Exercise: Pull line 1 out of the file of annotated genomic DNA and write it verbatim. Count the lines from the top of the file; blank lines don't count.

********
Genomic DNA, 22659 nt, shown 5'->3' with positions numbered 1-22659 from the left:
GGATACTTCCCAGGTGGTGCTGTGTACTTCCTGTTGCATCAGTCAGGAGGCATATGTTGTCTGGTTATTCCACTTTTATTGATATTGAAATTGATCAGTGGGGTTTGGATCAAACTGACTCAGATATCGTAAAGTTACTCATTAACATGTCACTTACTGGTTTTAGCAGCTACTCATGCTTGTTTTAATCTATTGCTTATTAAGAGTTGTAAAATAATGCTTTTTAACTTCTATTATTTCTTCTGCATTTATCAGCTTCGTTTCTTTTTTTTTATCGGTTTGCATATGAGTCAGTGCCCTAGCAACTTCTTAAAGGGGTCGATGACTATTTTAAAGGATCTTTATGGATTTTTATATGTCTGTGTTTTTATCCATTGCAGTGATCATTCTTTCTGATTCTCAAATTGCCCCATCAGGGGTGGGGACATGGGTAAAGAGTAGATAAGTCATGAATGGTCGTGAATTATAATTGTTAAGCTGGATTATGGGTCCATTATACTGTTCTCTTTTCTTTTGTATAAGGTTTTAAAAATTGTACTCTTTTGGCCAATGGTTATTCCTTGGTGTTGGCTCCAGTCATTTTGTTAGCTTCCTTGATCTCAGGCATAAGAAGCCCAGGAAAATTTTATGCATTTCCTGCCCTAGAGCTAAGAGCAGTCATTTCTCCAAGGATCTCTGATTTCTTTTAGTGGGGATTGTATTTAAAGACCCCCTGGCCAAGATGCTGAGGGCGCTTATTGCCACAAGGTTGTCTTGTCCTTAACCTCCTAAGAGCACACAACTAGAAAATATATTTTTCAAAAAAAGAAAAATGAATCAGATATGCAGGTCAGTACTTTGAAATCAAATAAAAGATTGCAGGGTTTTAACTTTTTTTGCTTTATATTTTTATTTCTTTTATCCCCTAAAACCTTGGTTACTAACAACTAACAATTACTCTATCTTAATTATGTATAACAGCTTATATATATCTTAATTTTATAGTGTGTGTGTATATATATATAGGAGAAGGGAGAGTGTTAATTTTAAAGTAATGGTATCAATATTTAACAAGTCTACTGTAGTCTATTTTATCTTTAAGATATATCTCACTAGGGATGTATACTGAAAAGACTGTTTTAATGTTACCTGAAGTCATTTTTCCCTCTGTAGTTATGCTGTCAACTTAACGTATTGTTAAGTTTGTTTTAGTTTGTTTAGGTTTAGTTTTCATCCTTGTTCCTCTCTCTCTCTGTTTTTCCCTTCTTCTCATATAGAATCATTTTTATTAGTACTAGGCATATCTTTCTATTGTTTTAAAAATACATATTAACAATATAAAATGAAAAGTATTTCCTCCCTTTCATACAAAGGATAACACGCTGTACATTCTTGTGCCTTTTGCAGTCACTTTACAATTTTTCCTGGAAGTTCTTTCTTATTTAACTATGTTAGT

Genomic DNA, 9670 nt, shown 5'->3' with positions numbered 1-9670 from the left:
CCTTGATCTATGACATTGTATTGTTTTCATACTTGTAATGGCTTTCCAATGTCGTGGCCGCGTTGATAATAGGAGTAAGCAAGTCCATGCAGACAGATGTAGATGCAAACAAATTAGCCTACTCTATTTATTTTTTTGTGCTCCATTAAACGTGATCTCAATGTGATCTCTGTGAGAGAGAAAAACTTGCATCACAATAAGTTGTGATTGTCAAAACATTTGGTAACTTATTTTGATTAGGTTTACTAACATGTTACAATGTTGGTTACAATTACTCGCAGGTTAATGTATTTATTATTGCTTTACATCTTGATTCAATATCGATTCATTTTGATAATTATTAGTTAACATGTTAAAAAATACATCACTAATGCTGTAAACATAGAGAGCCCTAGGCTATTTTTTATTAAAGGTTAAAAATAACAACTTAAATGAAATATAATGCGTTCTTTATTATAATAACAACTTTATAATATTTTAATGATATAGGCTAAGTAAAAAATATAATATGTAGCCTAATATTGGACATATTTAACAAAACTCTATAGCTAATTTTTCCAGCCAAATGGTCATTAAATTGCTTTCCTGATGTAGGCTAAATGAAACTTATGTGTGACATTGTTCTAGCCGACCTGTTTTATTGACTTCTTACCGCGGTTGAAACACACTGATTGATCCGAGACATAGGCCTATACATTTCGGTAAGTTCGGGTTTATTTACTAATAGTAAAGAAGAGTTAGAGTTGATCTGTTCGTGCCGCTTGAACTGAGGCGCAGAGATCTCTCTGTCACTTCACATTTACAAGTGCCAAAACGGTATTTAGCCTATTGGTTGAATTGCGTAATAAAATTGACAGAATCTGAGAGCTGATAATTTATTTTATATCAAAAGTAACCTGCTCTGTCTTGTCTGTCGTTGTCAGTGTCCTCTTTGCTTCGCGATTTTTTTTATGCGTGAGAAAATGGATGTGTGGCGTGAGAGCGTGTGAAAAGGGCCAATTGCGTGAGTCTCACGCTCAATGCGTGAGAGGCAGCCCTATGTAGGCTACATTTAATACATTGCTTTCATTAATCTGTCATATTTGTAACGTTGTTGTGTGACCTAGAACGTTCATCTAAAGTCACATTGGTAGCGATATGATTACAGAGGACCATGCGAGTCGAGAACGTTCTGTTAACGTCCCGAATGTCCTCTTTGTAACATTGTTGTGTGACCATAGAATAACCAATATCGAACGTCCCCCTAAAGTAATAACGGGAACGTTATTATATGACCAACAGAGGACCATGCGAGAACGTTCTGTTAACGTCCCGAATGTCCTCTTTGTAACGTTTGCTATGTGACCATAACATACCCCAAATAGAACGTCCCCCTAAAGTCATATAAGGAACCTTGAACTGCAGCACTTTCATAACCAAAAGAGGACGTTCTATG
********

Genomic DNA, 22659 nt, shown 5'->3' with positions numbered 1-22659 from the left: